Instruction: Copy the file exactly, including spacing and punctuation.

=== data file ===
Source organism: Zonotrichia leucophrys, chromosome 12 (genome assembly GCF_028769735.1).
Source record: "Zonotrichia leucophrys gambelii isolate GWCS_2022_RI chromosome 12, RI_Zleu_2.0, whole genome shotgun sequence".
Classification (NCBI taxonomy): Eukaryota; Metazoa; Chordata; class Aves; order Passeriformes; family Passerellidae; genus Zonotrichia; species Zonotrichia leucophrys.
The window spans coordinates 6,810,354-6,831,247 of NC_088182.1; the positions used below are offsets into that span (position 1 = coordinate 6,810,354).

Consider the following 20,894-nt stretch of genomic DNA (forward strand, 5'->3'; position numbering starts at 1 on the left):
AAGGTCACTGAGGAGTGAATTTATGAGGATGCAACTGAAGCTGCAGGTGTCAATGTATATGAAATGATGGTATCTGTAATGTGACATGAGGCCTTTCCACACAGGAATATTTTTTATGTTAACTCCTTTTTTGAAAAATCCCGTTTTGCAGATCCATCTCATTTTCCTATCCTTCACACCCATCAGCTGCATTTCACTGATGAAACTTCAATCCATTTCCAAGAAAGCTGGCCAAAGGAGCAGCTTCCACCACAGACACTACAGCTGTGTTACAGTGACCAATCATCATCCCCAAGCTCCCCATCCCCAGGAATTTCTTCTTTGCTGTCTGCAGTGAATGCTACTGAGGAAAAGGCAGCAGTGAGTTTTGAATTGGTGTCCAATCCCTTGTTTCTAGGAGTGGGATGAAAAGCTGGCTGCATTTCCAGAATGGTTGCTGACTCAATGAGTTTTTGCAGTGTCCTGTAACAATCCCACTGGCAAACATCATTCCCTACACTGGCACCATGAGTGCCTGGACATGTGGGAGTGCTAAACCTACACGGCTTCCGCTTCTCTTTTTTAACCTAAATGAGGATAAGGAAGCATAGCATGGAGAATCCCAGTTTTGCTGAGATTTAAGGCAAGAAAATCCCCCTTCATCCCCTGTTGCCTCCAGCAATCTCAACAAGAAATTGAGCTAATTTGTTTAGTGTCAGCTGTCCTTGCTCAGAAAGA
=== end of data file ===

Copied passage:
Source organism: Zonotrichia leucophrys, chromosome 12 (genome assembly GCF_028769735.1).
Source record: "Zonotrichia leucophrys gambelii isolate GWCS_2022_RI chromosome 12, RI_Zleu_2.0, whole genome shotgun sequence".
Classification (NCBI taxonomy): Eukaryota; Metazoa; Chordata; class Aves; order Passeriformes; family Passerellidae; genus Zonotrichia; species Zonotrichia leucophrys.
The window spans coordinates 6,810,354-6,831,247 of NC_088182.1; the positions used below are offsets into that span (position 1 = coordinate 6,810,354).

Consider the following 20,894-nt stretch of genomic DNA (forward strand, 5'->3'; position numbering starts at 1 on the left):
AAGGTCACTGAGGAGTGAATTTATGAGGATGCAACTGAAGCTGCAGGTGTCAATGTATATGAAATGATGGTATCTGTAATGTGACATGAGGCCTTTCCACACAGGAATATTTTTTATGTTAACTCCTTTTTTGAAAAATCCCGTTTTGCAGATCCATCTCATTTTCCTATCCTTCACACCCATCAGCTGCATTTCACTGATGAAACTTCAATCCATTTCCAAGAAAGCTGGCCAAAGGAGCAGCTTCCACCACAGACACTACAGCTGTGTTACAGTGACCAATCATCATCCCCAAGCTCCCCATCCCCAGGAATTTCTTCTTTGCTGTCTGCAGTGAATGCTACTGAGGAAAAGGCAGCAGTGAGTTTTGAATTGGTGTCCAATCCCTTGTTTCTAGGAGTGGGATGAAAAGCTGGCTGCATTTCCAGAATGGTTGCTGACTCAATGAGTTTTTGCAGTGTCCTGTAACAATCCCACTGGCAAACATCATTCCCTACACTGGCACCATGAGTGCCTGGACATGTGGGAGTGCTAAACCTACACGGCTTCCGCTTCTCTTTTTTAACCTAAATGAGGATAAGGAAGCATAGCATGGAGAATCCCAGTTTTGCTGAGATTTAAGGCAAGAAAATCCCCCTTCATCCCCTGTTGCCTCCAGCAATCTCAACAAGAAATTGAGCTAATTTGTTTAGTGTCAGCTGTCCTTGCTCAGAAAGA